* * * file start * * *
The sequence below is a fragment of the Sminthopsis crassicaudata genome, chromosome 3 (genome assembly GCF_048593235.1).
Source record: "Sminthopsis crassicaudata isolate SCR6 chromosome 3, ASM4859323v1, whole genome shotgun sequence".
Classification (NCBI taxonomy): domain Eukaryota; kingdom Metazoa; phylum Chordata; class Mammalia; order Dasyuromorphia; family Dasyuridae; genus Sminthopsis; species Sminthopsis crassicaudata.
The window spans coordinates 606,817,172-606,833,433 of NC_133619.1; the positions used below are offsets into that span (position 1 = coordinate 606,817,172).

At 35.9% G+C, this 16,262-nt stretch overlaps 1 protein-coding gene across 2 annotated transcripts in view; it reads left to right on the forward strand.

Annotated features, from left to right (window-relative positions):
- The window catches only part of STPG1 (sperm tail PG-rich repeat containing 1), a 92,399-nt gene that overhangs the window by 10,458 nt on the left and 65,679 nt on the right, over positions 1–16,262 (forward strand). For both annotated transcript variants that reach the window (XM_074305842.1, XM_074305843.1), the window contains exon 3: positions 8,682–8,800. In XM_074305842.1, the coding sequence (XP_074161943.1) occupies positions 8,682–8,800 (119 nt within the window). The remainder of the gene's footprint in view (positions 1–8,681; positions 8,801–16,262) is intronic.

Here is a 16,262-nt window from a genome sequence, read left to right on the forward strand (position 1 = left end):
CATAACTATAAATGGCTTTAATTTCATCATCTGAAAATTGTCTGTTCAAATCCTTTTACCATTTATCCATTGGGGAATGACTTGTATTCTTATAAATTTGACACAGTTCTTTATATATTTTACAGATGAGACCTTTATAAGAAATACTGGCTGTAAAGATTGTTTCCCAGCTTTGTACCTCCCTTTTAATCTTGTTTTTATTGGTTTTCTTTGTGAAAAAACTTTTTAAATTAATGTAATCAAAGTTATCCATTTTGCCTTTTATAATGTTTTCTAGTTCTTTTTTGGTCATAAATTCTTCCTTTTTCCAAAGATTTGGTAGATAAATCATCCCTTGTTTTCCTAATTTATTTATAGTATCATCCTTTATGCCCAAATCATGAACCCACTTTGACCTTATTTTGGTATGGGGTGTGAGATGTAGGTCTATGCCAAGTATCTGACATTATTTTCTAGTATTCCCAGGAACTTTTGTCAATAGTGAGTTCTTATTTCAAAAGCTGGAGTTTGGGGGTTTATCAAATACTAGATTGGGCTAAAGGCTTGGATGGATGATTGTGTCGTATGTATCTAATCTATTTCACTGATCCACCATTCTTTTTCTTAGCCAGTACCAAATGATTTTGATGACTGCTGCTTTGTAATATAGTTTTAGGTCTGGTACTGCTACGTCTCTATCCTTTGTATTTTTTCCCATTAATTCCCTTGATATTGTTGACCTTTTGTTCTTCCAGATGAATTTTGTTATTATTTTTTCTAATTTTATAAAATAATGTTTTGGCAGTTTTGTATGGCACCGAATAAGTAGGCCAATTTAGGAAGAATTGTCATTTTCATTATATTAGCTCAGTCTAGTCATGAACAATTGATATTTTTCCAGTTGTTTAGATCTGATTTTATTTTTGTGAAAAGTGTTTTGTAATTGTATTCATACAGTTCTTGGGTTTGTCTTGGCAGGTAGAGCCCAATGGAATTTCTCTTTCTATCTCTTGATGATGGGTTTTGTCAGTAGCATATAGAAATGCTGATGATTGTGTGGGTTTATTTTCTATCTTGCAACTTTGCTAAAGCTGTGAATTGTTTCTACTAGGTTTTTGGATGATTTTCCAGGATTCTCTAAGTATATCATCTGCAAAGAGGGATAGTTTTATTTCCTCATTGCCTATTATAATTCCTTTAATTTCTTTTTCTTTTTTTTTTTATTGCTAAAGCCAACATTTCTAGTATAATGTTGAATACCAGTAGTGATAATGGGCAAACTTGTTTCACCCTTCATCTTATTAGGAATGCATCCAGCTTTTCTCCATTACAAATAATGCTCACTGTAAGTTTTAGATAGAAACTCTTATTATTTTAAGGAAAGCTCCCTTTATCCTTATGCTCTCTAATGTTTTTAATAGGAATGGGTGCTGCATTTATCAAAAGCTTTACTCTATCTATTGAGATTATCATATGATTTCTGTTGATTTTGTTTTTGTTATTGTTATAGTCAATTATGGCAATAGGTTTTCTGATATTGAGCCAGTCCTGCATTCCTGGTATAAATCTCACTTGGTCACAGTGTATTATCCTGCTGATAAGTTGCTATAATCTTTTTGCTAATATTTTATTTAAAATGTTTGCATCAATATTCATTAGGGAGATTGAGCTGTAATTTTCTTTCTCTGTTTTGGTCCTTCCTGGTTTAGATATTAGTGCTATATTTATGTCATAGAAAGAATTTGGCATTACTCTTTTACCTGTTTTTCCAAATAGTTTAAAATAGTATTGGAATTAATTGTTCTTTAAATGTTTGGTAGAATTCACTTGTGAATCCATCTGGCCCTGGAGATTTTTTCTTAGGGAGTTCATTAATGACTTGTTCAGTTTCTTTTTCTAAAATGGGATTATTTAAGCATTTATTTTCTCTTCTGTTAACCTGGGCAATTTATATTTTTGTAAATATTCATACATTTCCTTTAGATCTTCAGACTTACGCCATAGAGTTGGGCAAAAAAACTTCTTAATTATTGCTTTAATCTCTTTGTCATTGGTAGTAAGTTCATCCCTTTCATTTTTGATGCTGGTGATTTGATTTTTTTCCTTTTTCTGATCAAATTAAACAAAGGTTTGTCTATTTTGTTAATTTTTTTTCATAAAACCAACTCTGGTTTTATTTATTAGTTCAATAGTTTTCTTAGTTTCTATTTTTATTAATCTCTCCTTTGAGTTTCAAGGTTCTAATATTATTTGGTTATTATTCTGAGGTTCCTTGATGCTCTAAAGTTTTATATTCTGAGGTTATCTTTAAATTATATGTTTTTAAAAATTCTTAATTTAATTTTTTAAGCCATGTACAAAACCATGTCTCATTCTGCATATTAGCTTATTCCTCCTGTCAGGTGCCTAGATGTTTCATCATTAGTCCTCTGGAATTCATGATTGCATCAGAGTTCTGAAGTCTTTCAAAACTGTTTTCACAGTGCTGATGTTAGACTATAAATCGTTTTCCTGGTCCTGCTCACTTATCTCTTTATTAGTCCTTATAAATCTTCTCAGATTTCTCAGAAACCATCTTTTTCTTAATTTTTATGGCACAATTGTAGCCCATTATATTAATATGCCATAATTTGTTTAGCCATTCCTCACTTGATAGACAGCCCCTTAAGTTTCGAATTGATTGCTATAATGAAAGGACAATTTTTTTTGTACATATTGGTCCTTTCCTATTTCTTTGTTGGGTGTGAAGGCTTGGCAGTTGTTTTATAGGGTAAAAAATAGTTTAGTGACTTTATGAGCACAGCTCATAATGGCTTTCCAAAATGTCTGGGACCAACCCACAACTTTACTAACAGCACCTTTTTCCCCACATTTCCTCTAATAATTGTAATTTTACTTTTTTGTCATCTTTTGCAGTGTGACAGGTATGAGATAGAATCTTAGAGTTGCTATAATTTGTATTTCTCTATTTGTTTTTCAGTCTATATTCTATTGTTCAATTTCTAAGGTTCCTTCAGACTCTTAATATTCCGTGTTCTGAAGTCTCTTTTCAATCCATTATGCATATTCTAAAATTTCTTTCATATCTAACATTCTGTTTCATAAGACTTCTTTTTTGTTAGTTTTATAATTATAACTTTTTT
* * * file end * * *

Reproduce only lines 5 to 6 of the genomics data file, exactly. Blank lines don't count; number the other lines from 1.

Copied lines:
At 35.9% G+C, this 16,262-nt stretch overlaps 1 protein-coding gene across 2 annotated transcripts in view; it reads left to right on the forward strand.

Annotated features, from left to right (window-relative positions):